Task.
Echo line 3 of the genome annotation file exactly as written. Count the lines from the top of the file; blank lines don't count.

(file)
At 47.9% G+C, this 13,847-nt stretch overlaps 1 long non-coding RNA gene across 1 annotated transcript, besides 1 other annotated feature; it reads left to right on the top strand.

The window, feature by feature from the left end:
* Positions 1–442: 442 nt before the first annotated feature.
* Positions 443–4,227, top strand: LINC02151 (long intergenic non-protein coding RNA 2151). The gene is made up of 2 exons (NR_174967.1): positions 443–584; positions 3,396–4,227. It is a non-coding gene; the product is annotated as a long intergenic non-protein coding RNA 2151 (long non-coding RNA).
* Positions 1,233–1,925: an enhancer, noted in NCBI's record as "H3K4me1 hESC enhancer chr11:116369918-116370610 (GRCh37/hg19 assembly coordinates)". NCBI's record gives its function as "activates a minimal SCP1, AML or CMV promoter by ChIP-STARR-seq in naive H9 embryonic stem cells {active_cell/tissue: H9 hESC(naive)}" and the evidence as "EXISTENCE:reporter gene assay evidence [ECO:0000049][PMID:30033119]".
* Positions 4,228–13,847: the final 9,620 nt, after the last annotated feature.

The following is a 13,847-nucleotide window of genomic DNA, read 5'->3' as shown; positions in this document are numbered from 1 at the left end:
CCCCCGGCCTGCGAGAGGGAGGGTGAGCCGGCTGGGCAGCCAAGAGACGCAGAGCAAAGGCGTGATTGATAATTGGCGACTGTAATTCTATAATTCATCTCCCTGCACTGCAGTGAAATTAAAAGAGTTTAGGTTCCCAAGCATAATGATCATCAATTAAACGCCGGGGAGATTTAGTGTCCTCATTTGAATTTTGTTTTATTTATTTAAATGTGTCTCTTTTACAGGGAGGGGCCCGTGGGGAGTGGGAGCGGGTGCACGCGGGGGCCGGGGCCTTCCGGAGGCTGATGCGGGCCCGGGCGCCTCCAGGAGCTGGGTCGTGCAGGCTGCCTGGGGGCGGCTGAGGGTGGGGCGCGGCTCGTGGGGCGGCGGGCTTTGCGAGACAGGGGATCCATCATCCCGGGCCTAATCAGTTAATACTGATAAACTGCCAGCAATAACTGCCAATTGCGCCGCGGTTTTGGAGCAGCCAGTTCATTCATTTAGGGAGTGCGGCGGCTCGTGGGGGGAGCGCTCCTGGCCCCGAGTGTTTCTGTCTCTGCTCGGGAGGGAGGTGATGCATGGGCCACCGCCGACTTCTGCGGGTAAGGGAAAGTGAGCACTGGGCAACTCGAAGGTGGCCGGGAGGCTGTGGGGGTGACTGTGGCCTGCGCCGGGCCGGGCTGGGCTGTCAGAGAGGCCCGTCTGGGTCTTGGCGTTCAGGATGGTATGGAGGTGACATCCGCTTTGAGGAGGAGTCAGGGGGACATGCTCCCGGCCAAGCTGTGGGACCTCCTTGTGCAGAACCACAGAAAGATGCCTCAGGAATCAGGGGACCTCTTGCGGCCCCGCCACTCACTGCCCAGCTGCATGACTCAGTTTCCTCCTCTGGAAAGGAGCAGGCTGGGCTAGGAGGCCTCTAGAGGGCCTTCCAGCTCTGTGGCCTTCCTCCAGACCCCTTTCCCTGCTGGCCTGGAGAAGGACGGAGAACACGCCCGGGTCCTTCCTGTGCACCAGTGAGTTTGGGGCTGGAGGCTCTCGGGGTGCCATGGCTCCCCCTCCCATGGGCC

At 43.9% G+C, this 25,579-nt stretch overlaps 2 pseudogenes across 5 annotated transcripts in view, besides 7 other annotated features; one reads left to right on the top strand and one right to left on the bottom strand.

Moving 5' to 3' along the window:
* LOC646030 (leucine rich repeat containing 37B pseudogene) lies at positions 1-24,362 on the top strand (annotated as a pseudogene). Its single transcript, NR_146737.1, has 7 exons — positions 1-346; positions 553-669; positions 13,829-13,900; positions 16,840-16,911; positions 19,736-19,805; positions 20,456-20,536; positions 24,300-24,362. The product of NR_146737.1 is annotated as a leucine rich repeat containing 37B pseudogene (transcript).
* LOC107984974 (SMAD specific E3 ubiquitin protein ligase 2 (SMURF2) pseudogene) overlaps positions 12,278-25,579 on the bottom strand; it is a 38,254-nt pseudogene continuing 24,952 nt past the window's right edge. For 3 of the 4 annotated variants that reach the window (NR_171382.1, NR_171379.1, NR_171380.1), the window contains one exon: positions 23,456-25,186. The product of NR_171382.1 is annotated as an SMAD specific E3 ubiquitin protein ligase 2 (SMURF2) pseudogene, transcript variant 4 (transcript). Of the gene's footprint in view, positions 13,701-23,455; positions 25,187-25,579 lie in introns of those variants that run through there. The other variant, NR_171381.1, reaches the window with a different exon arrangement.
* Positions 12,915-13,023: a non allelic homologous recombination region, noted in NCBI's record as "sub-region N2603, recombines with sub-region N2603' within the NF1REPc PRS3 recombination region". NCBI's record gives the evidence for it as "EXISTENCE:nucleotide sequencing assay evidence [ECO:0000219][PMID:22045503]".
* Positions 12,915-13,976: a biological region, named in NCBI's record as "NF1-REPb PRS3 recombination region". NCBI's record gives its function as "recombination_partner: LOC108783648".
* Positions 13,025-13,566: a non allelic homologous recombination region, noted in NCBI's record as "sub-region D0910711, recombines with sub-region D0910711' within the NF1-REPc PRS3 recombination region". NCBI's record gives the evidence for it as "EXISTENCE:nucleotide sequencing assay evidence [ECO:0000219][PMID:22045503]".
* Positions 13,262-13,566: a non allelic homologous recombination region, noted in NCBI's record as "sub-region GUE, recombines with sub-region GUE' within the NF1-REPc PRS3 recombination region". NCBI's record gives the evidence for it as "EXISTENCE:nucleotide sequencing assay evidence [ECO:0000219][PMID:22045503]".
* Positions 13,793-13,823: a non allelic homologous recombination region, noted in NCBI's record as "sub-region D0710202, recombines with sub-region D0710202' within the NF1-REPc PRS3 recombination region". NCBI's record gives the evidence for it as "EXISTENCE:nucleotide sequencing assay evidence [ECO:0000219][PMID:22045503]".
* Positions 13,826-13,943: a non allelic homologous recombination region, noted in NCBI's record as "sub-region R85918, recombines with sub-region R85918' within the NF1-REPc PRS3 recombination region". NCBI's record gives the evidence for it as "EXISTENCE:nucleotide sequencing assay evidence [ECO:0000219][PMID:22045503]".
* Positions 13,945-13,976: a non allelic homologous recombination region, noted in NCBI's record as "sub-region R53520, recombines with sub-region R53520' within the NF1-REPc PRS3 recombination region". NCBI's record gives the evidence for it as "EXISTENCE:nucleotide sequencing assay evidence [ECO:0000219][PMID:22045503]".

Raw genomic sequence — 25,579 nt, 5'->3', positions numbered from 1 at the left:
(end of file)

* Positions 1–442: 442 nt before the first annotated feature.